Can Marijuana (CBD) Help You Quit Cigarettes? Study Says Yes:
Inhaling a chemical isolated from marijuana (CBD) helped cigarette smokers cut back by 40% on average
Marijuana may contain a chemical (CBD) that can help fight cigarette addiction, according to new research out of Britain.
Researchers at the University College London found that a non-psychoactive chemical in marijuana, cannabidiol (CBD), given via inhaler could significantly reduce the number of cigarettes consumed by smokers that wanted to quit.
Celia Morgan, Ph.D, who co-authored the study, explained that CBD may help in a number of ways. One way could be how it affects memories, or cues, that underlie the desire to smoke.
“We found that CBD seems to reduce the salience of cues. It also can reduce anxiety and may affect a memory process called ‘reconsolidation,’ which is where when a memory of the reward of smoking is re-activated by seeing someone smoking, it is rendered vulnerable to destruction.”
“CBD might mean these positive smoking memories are gradually erased,” Dr. Morgan adds.
The study was published last month in the journal Addictive Behaviors.
While previous research suggests that CBD can help with a variety of drug addictions, the study was the first to investigate the effect of CBD on cigarette addiction in humans.
24 smokers were recruited and split into two groups, receiving inhalers containing CBD or placebo. Both groups were told to use the inhalers whenever they felt the urge to smoke during a one week period.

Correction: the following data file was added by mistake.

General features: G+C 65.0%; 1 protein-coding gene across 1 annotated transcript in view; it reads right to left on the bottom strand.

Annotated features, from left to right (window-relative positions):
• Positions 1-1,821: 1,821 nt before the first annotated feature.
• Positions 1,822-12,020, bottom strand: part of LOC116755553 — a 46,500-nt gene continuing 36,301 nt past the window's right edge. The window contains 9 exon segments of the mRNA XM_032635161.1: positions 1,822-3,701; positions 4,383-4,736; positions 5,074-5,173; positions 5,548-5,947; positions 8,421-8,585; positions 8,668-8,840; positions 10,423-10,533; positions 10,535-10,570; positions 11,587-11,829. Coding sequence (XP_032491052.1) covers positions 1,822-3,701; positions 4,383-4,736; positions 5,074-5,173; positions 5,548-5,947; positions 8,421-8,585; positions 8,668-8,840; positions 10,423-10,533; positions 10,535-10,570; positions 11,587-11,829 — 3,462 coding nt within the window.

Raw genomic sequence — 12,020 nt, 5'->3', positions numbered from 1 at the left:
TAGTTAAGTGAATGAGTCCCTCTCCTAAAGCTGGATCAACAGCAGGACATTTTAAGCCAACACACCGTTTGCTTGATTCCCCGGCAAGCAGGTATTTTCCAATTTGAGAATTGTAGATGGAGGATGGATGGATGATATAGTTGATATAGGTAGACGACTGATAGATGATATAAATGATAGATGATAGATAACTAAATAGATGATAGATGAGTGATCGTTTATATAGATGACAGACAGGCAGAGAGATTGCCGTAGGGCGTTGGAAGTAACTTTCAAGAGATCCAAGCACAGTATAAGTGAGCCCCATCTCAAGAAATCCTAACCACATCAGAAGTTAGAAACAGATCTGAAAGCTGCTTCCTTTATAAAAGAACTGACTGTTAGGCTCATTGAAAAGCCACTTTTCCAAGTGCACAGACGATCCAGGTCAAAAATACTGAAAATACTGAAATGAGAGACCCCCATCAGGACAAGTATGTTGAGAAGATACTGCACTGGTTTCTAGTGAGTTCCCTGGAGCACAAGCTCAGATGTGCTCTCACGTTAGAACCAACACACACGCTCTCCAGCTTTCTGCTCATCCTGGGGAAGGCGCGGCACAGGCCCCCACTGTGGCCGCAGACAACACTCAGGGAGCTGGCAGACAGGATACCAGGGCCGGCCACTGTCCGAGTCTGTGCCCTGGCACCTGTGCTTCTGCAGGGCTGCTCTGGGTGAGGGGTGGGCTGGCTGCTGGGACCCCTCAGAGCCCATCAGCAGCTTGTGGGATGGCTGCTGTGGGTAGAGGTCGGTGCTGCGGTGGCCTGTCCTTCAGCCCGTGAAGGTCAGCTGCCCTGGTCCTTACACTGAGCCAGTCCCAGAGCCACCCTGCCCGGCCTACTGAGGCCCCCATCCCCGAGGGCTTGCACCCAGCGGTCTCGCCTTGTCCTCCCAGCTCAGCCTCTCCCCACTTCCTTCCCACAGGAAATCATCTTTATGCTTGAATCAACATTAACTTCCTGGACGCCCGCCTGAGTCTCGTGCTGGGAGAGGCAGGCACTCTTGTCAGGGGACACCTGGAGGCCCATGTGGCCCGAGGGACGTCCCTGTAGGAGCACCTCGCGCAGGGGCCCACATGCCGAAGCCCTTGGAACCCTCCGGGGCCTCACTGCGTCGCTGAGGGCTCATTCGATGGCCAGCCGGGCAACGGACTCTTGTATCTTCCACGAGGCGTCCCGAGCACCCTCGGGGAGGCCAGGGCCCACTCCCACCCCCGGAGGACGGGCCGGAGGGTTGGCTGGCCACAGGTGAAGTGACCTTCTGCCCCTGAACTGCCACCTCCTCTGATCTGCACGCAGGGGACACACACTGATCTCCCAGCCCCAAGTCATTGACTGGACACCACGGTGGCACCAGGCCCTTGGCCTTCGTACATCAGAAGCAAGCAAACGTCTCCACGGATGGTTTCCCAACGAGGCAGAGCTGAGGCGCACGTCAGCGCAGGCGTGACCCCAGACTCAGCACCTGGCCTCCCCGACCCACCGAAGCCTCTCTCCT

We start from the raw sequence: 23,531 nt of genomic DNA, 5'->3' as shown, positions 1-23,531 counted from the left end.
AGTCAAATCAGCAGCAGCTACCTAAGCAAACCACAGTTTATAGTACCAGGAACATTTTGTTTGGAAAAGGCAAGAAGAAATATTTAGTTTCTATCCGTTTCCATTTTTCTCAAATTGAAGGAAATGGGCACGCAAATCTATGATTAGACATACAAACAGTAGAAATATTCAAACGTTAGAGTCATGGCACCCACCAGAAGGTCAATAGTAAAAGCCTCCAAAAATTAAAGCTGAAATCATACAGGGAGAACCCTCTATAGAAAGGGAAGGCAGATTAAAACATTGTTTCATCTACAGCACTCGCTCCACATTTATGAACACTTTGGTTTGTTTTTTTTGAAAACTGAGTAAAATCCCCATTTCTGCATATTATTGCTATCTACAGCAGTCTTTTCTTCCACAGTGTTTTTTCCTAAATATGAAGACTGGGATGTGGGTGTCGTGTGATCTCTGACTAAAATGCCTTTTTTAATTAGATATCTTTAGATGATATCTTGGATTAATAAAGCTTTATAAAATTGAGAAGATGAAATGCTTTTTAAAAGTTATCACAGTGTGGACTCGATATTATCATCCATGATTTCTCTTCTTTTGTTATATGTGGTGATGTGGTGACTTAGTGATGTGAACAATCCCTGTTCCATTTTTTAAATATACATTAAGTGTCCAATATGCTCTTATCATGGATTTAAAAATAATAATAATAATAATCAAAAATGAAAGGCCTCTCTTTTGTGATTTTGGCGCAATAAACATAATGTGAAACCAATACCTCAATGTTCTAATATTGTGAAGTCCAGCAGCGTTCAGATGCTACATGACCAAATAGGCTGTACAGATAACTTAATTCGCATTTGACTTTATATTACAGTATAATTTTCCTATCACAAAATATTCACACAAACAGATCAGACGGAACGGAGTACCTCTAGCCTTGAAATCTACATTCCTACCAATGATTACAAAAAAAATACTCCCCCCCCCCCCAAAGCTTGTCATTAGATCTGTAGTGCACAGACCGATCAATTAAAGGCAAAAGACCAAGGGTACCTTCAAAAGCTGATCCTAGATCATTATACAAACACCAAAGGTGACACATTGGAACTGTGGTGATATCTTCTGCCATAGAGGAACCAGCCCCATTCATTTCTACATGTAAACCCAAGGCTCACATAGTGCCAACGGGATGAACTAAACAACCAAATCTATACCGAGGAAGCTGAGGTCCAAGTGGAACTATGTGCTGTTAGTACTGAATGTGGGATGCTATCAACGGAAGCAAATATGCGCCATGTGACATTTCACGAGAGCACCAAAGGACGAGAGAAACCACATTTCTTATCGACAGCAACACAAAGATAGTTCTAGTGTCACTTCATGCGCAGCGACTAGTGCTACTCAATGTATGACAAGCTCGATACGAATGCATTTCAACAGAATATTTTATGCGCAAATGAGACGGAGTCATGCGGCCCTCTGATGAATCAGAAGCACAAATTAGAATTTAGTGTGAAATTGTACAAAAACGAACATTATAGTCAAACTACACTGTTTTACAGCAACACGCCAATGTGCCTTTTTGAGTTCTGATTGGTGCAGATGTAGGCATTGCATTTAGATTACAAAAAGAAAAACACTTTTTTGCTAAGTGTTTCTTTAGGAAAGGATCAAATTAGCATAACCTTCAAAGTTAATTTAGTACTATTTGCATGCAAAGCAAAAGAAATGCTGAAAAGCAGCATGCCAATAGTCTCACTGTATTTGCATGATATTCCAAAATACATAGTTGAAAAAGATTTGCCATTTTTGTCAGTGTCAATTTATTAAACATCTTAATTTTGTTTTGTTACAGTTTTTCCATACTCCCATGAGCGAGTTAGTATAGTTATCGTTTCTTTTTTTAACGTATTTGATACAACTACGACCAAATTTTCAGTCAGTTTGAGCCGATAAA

Inhaling Cannabidiol CBD reduced cigarette consumption by 40% on average.
The researchers found that while the placebo group showed no difference in their smoking habits, the group that received CBD reduced the number of cigarettes they smoked by 40% on average.
Although treatments for cigarette addiction are available today, researchers are still searching for more effective alternatives. CBD seems to be a promising candidate, but Dr. Morgan says its hard to draw a direct comparison with other therapies based on the results of her study.
“This (40%) was more than expected. However, it is difficult to compare to other smoking cessation therapies as we did not ask people to stop smoking, simply to try using the inhaler when they wanted a cigarette.”
The authors suggest that larger studies are needed to confirm the findings. Dr. Morgan says she is also conducting research on CBD as an aid for quitting marijuana.
The study received funding from the Medical Research Council, UK